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Gender Pension Gap

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The potential barrier to reaching the same savings levels as men

The gender pension gap is an issue that extends beyond just the disparity in earnings between men and women. It also encompasses other aspects such as financial confidence, engagement with financial products, and socio-economic factors.

According to new research, women are 33% more likely than men to say they do not understand how their pension works, indicating a lack of financial confidence[1]. This lack of confidence may explain why some women are less likely to engage with financial products. For instance, women are 38% less likely than men to have a Stocks & Shares ISA and 32% less likely to have a private pension.

Career breaks for childcare

This engagement gap, along with other factors like the gender pay gap, could result in young women in the UK (aged 22 to 32) having just £12,873 per year by the time they retire in the 2060s1. In contrast, young men are projected to have nearly a third more, receiving an average of £19,803 in annual income.

The research highlights the gender pay gap also contributes significantly to the gender pensions gap. By the age of 27, women already earn £10,000 less than men of the same age. Other factors impacting women’s pension savings include being less likely to hold senior leadership positions and being more likely to take career breaks for childcare.

Reaching the same savings levels

According to the research, young women are currently projected to have £300k less in their pension pots than their male counterparts by the time they reach the current state pension age. Women are also more likely to work part-time or on reduced hours, take career breaks for childcare, act as unpaid carers, or need time off work for medical reasons, such as menopause.

In addition, women often self-identify as having lower confidence regarding savings and investments. This presents another potential barrier to reaching the same savings levels as men.

Addressing this issue requires a multi-faceted approach that includes promoting financial literacy among women, creating policies that support women during career breaks, and addressing the gender pay gap.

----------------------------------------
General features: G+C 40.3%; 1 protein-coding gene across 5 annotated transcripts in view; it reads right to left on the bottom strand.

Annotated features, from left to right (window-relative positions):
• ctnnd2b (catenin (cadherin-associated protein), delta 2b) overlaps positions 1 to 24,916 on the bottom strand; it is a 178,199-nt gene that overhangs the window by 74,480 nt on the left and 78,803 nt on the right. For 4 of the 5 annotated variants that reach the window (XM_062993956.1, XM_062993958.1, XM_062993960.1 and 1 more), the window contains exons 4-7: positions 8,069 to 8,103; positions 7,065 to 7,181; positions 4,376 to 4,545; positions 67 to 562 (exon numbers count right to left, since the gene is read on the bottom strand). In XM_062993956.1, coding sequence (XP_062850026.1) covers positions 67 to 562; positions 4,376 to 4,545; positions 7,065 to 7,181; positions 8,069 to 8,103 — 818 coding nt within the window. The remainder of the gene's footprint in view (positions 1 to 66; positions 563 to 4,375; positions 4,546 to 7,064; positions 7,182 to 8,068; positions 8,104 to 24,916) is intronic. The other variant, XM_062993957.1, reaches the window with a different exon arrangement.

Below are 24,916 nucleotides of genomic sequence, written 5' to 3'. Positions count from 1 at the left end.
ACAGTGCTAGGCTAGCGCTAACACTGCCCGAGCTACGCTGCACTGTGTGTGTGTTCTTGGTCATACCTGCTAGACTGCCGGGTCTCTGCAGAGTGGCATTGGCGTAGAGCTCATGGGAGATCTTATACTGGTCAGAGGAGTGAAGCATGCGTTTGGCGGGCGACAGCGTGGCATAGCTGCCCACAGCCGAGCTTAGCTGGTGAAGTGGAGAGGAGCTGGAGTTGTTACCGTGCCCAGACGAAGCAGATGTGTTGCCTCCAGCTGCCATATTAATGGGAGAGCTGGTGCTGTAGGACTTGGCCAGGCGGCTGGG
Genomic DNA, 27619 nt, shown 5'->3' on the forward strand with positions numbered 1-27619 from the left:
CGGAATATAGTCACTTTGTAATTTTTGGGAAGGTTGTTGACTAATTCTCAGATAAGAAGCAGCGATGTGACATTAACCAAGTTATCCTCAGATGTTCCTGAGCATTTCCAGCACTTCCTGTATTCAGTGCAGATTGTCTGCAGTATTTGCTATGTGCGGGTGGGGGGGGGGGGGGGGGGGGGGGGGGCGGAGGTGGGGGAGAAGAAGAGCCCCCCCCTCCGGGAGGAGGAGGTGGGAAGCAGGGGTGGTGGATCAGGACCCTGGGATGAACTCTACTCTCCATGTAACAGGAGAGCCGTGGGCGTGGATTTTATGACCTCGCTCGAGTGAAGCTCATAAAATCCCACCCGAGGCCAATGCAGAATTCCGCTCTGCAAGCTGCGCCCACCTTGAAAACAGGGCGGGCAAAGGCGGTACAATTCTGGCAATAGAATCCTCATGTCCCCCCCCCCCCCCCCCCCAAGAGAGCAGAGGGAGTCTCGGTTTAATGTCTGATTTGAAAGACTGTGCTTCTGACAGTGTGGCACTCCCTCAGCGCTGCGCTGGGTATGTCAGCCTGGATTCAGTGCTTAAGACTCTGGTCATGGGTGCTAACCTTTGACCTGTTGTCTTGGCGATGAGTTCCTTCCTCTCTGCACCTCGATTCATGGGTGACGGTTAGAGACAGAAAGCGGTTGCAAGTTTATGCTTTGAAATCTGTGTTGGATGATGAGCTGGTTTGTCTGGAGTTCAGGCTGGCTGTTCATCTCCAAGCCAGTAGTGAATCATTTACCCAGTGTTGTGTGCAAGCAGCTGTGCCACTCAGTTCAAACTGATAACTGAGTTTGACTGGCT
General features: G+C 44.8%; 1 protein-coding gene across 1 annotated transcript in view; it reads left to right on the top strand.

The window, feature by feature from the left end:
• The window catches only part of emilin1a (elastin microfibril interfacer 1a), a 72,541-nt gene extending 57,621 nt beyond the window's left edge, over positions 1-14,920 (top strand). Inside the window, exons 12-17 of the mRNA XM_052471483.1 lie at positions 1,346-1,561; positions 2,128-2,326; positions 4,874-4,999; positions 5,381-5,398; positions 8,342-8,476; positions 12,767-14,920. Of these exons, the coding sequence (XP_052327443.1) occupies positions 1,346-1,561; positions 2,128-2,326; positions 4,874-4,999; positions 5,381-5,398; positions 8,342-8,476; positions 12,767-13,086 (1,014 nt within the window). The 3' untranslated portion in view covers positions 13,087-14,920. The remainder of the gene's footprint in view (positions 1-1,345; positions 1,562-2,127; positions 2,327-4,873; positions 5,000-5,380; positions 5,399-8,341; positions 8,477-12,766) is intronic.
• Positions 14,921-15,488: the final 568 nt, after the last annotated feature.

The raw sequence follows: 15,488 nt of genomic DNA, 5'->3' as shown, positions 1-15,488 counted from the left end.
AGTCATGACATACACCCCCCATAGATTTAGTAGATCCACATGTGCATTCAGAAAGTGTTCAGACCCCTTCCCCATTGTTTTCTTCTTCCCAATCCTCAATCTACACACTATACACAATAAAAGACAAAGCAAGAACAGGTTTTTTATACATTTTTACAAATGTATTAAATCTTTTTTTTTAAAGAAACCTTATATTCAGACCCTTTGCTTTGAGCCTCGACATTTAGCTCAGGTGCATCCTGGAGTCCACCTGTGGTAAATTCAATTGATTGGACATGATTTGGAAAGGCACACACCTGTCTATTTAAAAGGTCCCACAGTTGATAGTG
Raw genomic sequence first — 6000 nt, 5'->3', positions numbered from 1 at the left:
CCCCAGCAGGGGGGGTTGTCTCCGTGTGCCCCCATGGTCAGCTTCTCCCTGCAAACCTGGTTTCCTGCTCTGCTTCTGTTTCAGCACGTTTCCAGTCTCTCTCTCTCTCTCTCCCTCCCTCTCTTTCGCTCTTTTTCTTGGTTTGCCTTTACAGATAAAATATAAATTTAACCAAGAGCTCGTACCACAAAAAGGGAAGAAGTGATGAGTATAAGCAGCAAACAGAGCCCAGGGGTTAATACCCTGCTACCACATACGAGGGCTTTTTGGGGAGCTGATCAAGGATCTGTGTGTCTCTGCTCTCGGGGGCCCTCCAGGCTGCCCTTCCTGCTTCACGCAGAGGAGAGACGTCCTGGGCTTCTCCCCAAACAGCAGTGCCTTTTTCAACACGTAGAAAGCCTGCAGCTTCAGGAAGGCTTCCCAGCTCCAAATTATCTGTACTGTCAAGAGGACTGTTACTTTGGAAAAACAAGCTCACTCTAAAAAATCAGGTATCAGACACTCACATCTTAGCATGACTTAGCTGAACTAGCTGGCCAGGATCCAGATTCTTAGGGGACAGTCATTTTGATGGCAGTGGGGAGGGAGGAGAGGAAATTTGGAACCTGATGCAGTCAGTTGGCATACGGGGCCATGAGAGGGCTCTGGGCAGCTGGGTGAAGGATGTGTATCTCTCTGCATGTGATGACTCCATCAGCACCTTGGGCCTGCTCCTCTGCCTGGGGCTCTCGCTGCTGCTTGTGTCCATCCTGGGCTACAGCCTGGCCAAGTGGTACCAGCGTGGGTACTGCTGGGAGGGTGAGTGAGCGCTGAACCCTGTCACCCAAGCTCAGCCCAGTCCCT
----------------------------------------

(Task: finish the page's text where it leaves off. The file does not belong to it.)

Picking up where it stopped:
Source data:

[1] Analysis based on the following research and assumptions for Legal & General by Opinium Research conducted 2,000 online interviews of people aged 22-32 between the 15th and 29th August 2023 – CPI = 3% • Salary premium = 1% – Salary increase = 4% p.a. (this assumes that salary increases on an annual basis up to retirement at 68) – Median male salary at age 27 = 35,000 – Median female salary at age 27 = 25,000 – Start saving into a workplace pension at age 22, retiring at age 68 -Investment return on pension pot, assuming broad 60/40 asset split, (7% p.a., 4% real) – Qualifying earnings – Currently (£6,240 to £50,270), Historical years (actual LEL and UEL), Future years (increased annually by CPI assumption) – Income based on current Legal & General annuity – fixed rate, single person annuity at age 68, with a 10-year GMPP. Women are 33% more likely than men to say they do not understand how their pension works – 320 (men) – 425 (women) = 105. 105 / 320 = 32.8125% (33%) Women are 38% less likely than men to have a stocks and shares ISA – 324 (men) – 201 (women) = 123. 123 / 324 = 37.962962962963% (38%) Women are 32% less likely to have a private pension -324 (men) – 221 (women) = 103. 103 / 324 = 31.79012345679% (32%)

THIS ARTICLE DOES NOT CONSTITUTE TAX OR LEGAL ADVICE AND SHOULD NOT BE RELIED UPON AS SUCH. TAX TREATMENT DEPENDS ON THE INDIVIDUAL CIRCUMSTANCES OF EACH CLIENT AND MAY BE SUBJECT TO CHANGE IN THE FUTURE. FOR GUIDANCE, SEEK PROFESSIONAL ADVICE.

A PENSION IS A LONG-TERM INVESTMENT NOT NORMALLY ACCESSIBLE UNTIL AGE 55 (57 FROM APRIL 2028 UNLESS THE PLAN HAS A PROTECTED PENSION AGE).

THE VALUE OF YOUR INVESTMENTS (AND ANY INCOME FROM THEM) CAN GO DOWN AS WELL AS UP, WHICH WOULD HAVE AN IMPACT ON THE LEVEL OF PENSION BENEFITS AVAILABLE.

YOUR PENSION INCOME COULD ALSO BE AFFECTED BY THE INTEREST RATES AT THE TIME YOU TAKE YOUR BENEFITS.

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